San Francisco Angel Island State Park or The Forgotten Ellis Island | Amancay Tapia

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Steven Coffey/Unsplash

When visiting San Francisco, many tourists will no doubt take the opportunity to visit Angel Island State Park, a National Historic Landmark since 1997.

Visitors can take in the magnificent views of the Bay Area from this natural piece of heaven on earth where once upon a time, before the United States existed, the Miwok Native Americans made the most of the island of 740 acres as a fishing and hunting site. It was also the island where Spanish explorers, the first Europeans to first enter San Francisco Bay in 1775, anchored their ship offshore. At the helm and master of the ship was Juan Manuel de Ayala, a Spanish naval officer who played a key role in the European exploration of California, and also known for drawing one of the first maps of the Bay of San Francisco.

But as those who visit the island soon discover, Angel Island’s history turned rather ugly in the early 20th century when it served as an immigrant processing station.

From 1910 to 1940, a deportation center operated on the island, and unlike European immigrants arriving at Ellis Island in New York, immigrants arriving at Angel Island were not welcomed or treated with the dignity and respect they deserved, an overwhelming majority openly facing discrimination. attitudes.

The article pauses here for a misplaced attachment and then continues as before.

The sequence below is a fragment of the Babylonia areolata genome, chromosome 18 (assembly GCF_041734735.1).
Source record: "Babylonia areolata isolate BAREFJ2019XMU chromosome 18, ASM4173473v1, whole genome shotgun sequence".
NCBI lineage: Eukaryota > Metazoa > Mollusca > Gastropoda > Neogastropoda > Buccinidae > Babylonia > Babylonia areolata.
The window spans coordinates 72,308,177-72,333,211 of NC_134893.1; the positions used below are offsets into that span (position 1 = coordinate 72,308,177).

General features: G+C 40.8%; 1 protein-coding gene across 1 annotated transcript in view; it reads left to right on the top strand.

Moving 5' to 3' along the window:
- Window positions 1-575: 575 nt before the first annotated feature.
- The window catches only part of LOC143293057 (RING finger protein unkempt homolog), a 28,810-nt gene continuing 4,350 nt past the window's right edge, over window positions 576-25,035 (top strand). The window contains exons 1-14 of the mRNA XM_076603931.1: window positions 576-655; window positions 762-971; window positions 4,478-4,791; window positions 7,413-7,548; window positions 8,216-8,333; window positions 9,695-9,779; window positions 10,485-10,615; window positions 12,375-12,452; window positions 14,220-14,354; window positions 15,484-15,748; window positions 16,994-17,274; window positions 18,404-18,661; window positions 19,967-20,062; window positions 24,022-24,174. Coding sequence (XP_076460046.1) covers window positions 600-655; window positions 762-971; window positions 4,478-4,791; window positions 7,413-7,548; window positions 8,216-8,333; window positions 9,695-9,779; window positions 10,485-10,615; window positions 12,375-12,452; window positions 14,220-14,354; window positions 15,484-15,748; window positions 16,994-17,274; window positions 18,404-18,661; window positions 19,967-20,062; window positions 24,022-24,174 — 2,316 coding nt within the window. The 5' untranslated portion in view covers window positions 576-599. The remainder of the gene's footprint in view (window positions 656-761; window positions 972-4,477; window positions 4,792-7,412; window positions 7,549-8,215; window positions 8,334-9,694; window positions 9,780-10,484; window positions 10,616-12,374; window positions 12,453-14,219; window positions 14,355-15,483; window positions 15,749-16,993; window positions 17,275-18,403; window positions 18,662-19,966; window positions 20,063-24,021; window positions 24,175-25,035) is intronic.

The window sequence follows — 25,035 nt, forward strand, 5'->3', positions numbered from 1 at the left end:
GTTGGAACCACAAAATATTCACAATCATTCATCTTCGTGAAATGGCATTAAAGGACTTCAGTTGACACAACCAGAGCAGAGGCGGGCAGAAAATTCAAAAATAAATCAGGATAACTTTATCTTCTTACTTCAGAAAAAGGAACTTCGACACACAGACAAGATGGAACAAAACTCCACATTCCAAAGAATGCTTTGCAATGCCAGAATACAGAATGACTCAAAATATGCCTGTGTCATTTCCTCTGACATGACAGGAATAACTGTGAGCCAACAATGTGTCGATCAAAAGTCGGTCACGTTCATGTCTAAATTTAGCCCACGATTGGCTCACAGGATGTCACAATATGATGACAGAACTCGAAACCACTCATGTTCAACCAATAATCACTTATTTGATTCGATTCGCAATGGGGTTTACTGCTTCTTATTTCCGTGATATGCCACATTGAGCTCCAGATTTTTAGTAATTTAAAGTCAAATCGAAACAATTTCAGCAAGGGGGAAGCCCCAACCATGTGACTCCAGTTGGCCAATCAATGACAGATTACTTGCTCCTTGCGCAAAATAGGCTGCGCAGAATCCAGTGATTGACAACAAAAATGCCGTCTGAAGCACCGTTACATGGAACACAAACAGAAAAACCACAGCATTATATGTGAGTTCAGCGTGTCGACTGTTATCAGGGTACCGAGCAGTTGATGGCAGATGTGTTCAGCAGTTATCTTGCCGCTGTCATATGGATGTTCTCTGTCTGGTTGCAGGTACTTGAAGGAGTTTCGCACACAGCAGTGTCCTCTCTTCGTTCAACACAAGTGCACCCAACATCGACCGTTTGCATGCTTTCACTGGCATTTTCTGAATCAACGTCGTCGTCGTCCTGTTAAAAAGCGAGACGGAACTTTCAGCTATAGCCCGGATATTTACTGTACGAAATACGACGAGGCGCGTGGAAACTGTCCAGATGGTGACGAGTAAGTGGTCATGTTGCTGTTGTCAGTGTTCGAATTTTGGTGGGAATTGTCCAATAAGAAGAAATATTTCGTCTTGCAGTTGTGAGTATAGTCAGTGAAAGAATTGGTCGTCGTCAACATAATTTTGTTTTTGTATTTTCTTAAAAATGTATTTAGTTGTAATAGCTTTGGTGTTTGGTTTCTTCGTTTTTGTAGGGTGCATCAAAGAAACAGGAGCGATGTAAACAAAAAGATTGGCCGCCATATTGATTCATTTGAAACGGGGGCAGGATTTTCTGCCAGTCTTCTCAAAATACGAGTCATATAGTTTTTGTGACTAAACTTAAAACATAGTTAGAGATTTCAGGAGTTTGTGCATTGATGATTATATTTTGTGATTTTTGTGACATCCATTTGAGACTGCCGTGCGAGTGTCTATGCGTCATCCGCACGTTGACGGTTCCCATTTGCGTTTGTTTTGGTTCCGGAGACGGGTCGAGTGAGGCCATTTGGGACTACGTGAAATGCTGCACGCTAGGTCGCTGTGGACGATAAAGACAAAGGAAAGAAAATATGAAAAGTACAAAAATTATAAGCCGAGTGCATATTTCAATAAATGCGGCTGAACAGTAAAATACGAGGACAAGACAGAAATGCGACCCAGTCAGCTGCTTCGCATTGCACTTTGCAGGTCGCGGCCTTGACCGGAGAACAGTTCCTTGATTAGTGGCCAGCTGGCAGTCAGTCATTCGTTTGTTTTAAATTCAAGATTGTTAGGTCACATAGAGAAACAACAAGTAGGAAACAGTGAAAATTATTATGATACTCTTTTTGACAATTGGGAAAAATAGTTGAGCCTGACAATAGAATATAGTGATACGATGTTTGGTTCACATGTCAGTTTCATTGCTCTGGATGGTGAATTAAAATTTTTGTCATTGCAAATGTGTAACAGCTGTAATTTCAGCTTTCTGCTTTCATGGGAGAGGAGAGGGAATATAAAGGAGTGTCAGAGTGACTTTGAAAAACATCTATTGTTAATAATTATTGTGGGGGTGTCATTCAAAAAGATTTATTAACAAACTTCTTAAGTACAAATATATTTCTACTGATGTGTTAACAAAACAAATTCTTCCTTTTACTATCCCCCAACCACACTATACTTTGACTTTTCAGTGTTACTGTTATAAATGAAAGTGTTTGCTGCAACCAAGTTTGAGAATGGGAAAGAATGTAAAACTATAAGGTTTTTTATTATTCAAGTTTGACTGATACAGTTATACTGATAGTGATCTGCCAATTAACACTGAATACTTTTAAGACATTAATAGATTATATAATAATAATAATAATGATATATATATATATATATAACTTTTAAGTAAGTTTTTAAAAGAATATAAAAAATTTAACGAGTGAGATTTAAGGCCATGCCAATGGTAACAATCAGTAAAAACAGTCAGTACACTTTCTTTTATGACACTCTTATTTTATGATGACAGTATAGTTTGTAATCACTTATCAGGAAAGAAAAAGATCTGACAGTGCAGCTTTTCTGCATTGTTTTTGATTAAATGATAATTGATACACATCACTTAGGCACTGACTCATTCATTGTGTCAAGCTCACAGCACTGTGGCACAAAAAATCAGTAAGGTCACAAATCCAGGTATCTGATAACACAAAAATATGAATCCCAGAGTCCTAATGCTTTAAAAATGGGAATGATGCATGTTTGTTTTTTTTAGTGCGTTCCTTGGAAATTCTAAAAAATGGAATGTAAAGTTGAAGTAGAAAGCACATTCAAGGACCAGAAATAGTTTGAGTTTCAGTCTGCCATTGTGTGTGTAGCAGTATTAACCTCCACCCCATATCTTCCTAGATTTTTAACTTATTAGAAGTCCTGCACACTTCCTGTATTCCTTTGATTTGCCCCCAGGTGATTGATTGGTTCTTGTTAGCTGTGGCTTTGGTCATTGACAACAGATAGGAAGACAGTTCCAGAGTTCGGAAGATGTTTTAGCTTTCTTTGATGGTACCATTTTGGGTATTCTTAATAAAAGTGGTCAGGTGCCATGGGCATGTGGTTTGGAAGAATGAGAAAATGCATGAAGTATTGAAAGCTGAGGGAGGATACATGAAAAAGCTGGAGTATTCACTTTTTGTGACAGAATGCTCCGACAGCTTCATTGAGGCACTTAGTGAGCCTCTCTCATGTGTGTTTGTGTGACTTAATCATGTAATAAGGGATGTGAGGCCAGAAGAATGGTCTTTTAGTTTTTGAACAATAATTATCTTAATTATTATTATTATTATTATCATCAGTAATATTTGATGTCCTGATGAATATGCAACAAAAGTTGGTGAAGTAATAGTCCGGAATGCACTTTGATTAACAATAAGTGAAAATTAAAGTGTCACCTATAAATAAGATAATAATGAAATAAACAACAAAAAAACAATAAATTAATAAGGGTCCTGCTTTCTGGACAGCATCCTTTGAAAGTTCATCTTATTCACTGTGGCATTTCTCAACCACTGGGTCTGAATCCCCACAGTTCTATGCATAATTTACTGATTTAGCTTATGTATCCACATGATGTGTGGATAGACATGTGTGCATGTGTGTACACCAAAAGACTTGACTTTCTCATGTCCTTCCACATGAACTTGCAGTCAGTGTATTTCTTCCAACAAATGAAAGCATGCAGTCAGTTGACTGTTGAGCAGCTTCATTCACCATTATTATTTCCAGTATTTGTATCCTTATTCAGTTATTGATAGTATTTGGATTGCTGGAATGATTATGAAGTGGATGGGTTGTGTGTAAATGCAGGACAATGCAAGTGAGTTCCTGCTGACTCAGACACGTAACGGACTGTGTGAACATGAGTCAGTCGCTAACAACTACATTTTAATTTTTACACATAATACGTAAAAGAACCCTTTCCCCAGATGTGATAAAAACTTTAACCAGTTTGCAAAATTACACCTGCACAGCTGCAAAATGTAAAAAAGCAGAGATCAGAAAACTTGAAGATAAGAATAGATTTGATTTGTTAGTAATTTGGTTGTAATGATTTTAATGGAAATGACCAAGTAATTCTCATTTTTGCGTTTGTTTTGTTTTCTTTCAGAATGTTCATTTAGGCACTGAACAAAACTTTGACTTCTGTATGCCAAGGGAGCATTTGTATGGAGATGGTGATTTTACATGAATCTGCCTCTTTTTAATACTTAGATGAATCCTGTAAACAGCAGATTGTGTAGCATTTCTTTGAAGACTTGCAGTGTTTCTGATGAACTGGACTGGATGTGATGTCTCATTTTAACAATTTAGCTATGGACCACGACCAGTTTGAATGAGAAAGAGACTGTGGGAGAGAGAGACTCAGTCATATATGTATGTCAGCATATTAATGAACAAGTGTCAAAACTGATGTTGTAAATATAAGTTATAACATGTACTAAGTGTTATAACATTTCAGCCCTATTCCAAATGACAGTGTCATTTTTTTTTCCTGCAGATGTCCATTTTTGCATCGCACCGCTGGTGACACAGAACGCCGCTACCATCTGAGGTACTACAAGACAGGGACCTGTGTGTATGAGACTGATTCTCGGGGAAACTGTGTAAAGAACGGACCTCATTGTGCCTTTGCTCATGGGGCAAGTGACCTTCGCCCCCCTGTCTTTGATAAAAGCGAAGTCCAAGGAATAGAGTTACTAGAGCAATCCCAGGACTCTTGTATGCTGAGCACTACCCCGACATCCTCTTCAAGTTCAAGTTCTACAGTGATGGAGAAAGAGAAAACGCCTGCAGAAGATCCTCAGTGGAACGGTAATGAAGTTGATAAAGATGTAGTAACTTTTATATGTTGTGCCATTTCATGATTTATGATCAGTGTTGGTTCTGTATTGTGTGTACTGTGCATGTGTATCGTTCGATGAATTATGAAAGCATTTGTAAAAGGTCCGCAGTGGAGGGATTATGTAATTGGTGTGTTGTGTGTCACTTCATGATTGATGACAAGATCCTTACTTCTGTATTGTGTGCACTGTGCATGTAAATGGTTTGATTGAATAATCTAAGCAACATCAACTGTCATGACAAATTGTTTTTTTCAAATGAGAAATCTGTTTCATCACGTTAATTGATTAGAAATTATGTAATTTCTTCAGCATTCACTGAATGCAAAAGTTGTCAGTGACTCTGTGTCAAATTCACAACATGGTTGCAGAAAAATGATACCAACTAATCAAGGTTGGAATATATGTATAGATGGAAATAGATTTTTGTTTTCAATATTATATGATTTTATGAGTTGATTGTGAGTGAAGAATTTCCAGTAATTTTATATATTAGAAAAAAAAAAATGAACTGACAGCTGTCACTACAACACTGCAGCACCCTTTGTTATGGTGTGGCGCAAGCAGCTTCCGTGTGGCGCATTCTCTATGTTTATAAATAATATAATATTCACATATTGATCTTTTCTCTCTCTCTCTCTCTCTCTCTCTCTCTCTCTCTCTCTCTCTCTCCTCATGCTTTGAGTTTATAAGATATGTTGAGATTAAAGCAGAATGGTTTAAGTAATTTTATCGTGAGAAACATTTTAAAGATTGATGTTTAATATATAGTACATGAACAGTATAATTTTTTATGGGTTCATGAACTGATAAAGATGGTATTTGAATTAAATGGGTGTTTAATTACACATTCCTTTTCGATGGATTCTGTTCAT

Those arriving in the United States via Angel Island were predominantly Asians, mostly from China or other Asian countries, such as Japan, Hawaii, the Pacific Islands, Korea, and Vietnam. If you think your ancestors may have arrived in the United States via Angel Island, you can still check your ancestry and find out your family history.

During its 30 years of operation as a processing station, approximately 500,000 immigrants from 80 countries, including Australia, New Zealand, Russia, Mexico, Canada, and Central and South America, were processed through Angel Island.

However, it is mainly people of Asian descent who would be subjected to lengthy interrogation and detention to prevent illegal entry.

Under the Chinese Exclusion Act, US immigration officials were required to screen every Chinese passenger who arrived by boat in San Francisco before they could be allowed to disembark. Asian immigrants who crossed the Pacific Ocean were regularly inspected, disinfected and detained at the immigration station. Only a few were allowed to enter the United States, as immigrants were subjected to extensive interrogations to prevent entry.

In 1970, over 200 poems were discovered written by Chinese immigrants on the wooden walls of the detention center expressing their feelings of isolation, loneliness and discrimination while there. These sculptures are now an important legacy in the history of Pacific immigration and American heritage.

A visit to the deportation center, which closed due to a fire and is currently partially open, will make the history of immigration to the United States rethink. Angel Island is the perfect example of a part of history that for decades has been relegated, hidden, untold.

However, history should be written by everyone, and many San Francisco residents whose ancestors arrived in the United States via Angel Island deserve the same recognition as those who arrived via Ellis Island.

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